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France Springuel Play Schuman - Tchaikovsky - Bruch

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France Springuel Play Schuman - Tchaikovsky - Bruch

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1 Concerto for Cello and Orchestra in A minor opus 129 	29:30 	
2 Variations on a Rococo Theme for Cello and Orchestra opus 33 	22:50 	
3 Kol Nidrei opus 47 	11:01 	

France Springuel - cello
I Fiamminghi (Orchestra)
Rudolf Werthen - conductor

 

The Cello Concerto in A minor, Op. 129, by Robert Schumann was completed in a period of only two weeks, between 10 October and 24 October 1850, shortly after Schumann became the music director at Düsseldorf. The concerto was never played in Schumann's lifetime. It was premiered on 9 June 1860, four years after his death, at the Leipzig Conservatory in a concert in honour of the 50th anniversary of Schumann's birth, with Ludwig Ebert as soloist.

The concerto is considered one of his more daring and adventurous works, due to the length of the exposition and the transcendental quality of the opening. On the autographed score, Schumann gave the title Konzertstück (concert piece) rather than Konzert (concerto), which suggested he intended to depart from the traditional conventions of a concerto from the very beginning.

 

The Variations on a Rococo Theme, Op. 33, for cello and orchestra was the closest Pyotr Ilyich Tchaikovsky ever came to writing a full concerto for cello and orchestra. The style was inspired by Mozart, Tchaikovsky's role model, and makes it clear that Tchaikovsky admired the Classical style very much. However, the Thema is not Rococo in origin, but actually an original theme in the Rococo style.

Tchaikovsky wrote this piece for and with the help of Wilhelm Fitzenhagen, a German cellist and fellow-professor at the Moscow Conservatory. Fitzenhagen gave the premiere in Moscow on November 30, 1877, with Nikolai Rubinstein conducting. This was perhaps the only hearing of the Variations as Tchaikovsky wrote the piece until 1941, when it was played in Moscow without Fitzenhagen's by-then-standard emendations.

 

Kol Nidrei, Op. 47, is a composition for cello and orchestra written by Max Bruch. Bruch completed the composition in Liverpool, England, before it was first published in Berlin in 1881.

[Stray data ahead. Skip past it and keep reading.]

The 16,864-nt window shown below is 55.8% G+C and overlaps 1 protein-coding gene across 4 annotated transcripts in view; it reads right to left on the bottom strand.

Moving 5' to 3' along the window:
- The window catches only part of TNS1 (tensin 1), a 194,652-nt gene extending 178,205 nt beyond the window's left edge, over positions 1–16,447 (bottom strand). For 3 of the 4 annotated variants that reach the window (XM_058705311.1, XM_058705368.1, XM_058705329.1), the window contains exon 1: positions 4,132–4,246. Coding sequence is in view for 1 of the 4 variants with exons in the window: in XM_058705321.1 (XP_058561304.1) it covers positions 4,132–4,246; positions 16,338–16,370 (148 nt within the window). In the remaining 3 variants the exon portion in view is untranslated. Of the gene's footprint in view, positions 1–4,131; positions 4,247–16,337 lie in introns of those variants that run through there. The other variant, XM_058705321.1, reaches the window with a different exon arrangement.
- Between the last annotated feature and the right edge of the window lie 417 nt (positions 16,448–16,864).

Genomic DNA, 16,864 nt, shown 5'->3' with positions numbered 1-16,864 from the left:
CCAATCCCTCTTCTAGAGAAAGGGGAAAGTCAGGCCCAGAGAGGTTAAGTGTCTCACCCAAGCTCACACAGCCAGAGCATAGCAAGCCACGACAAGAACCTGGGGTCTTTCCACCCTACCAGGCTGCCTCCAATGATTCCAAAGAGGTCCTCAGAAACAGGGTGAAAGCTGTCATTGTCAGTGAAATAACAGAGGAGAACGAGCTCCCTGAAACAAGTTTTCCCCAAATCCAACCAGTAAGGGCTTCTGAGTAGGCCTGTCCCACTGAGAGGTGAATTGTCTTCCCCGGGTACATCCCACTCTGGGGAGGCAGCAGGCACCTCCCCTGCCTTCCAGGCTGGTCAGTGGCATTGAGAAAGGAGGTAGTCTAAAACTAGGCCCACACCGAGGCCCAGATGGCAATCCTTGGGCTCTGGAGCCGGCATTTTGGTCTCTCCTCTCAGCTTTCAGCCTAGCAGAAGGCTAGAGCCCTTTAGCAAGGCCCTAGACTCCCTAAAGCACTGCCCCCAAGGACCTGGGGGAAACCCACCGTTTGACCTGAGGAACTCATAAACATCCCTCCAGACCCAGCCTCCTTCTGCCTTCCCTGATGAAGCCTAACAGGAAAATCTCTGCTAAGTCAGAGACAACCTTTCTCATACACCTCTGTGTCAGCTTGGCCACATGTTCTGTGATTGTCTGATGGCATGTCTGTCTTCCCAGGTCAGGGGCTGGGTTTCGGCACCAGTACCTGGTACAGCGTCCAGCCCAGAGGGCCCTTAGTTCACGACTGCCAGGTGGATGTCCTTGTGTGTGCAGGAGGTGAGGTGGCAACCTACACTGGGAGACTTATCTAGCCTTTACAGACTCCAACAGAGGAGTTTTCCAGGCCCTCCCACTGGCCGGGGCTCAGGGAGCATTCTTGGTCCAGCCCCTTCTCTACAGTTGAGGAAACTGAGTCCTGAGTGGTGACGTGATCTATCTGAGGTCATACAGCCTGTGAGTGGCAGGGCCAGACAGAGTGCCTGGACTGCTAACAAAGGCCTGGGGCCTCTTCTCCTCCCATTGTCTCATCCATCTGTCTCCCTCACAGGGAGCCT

It is styled as an Adagio on 2 Hebrew Melodies for Cello and Orchestra with Harp and consists of a series of variations on two main themes of Jewish origin. The first theme, which also lends the piece its title, comes from the Kol Nidre prayer which is recited during the evening service on Yom Kippur. In Bruch's setting of the melody, the cello imitates the rhapsodic voice of the hazzan who chants the liturgy in the synagogue. The second subject of the piece is quoted from the middle section of Isaac Nathan's arrangement of "O Weep for Those that Wept on Babel's Stream", a lyric which was penned by Lord Byron in a collection called Hebrew Melodies.

Bruch was a Protestant and first became acquainted with the Kol Nidre melody when his teacher Ferdinand Hiller introduced him to the Lichtenstein family, the head of which served as the cantor-in-chief of Berlin. Cantor Abraham Jacob Lichtenstein was known to have cordial relations with many Christian musicians and supported Bruch's interest in Jewish folk music. While some commentators have criticized the dearth of Jewish sentiment in Bruch's concert-hall Kol Nidrei, Bruch never presumed to write Jewish music. He only wished to incorporate Jewish inspirations into his own compositions. ---wikipedia

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